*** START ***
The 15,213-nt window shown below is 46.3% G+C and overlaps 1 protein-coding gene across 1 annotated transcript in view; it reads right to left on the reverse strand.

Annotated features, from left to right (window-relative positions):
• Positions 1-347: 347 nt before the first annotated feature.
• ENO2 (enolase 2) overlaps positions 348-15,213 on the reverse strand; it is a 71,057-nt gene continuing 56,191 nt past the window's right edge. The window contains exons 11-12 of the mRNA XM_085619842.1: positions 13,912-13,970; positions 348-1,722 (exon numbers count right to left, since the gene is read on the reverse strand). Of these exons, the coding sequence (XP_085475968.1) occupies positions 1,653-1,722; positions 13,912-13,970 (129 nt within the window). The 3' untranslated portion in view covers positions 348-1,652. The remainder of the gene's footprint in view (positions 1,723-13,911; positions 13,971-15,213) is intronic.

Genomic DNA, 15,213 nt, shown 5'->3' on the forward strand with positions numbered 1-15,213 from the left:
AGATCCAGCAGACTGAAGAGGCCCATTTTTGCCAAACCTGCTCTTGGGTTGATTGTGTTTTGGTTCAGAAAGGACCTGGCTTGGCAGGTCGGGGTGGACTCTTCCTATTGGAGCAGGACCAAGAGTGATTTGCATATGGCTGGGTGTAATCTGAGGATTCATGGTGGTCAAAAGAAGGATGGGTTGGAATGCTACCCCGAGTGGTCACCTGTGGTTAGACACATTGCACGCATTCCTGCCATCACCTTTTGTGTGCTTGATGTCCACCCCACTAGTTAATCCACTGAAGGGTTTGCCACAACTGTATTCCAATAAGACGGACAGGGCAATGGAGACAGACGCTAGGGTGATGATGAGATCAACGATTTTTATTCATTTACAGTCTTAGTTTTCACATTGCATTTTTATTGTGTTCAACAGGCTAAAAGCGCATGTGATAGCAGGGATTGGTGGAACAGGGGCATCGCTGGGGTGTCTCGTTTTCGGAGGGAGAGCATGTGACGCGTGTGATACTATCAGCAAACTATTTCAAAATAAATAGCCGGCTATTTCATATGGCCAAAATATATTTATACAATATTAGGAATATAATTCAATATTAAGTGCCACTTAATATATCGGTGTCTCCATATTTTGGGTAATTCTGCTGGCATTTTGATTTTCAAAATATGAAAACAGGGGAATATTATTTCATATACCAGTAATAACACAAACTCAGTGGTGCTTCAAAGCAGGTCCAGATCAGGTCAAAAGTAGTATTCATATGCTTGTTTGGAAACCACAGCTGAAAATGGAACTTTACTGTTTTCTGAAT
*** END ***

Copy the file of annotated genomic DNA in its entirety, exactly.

The 15,213-nt window shown below is 46.3% G+C and overlaps 1 protein-coding gene across 1 annotated transcript in view; it reads right to left on the reverse strand.

Annotated features, from left to right (window-relative positions):
• Positions 1-347: 347 nt before the first annotated feature.
• ENO2 (enolase 2) overlaps positions 348-15,213 on the reverse strand; it is a 71,057-nt gene continuing 56,191 nt past the window's right edge. The window contains exons 11-12 of the mRNA XM_085619842.1: positions 13,912-13,970; positions 348-1,722 (exon numbers count right to left, since the gene is read on the reverse strand). Of these exons, the coding sequence (XP_085475968.1) occupies positions 1,653-1,722; positions 13,912-13,970 (129 nt within the window). The 3' untranslated portion in view covers positions 348-1,652. The remainder of the gene's footprint in view (positions 1,723-13,911; positions 13,971-15,213) is intronic.

Genomic DNA, 15,213 nt, shown 5'->3' on the forward strand with positions numbered 1-15,213 from the left:
AGATCCAGCAGACTGAAGAGGCCCATTTTTGCCAAACCTGCTCTTGGGTTGATTGTGTTTTGGTTCAGAAAGGACCTGGCTTGGCAGGTCGGGGTGGACTCTTCCTATTGGAGCAGGACCAAGAGTGATTTGCATATGGCTGGGTGTAATCTGAGGATTCATGGTGGTCAAAAGAAGGATGGGTTGGAATGCTACCCCGAGTGGTCACCTGTGGTTAGACACATTGCACGCATTCCTGCCATCACCTTTTGTGTGCTTGATGTCCACCCCACTAGTTAATCCACTGAAGGGTTTGCCACAACTGTATTCCAATAAGACGGACAGGGCAATGGAGACAGACGCTAGGGTGATGATGAGATCAACGATTTTTATTCATTTACAGTCTTAGTTTTCACATTGCATTTTTATTGTGTTCAACAGGCTAAAAGCGCATGTGATAGCAGGGATTGGTGGAACAGGGGCATCGCTGGGGTGTCTCGTTTTCGGAGGGAGAGCATGTGACGCGTGTGATACTATCAGCAAACTATTTCAAAATAAATAGCCGGCTATTTCATATGGCCAAAATATATTTATACAATATTAGGAATATAATTCAATATTAAGTGCCACTTAATATATCGGTGTCTCCATATTTTGGGTAATTCTGCTGGCATTTTGATTTTCAAAATATGAAAACAGGGGAATATTATTTCATATACCAGTAATAACACAAACTCAGTGGTGCTTCAAAGCAGGTCCAGATCAGGTCAAAAGTAGTATTCATATGCTTGTTTGGAAACCACAGCTGAAAATGGAACTTTACTGTTTTCTGAAT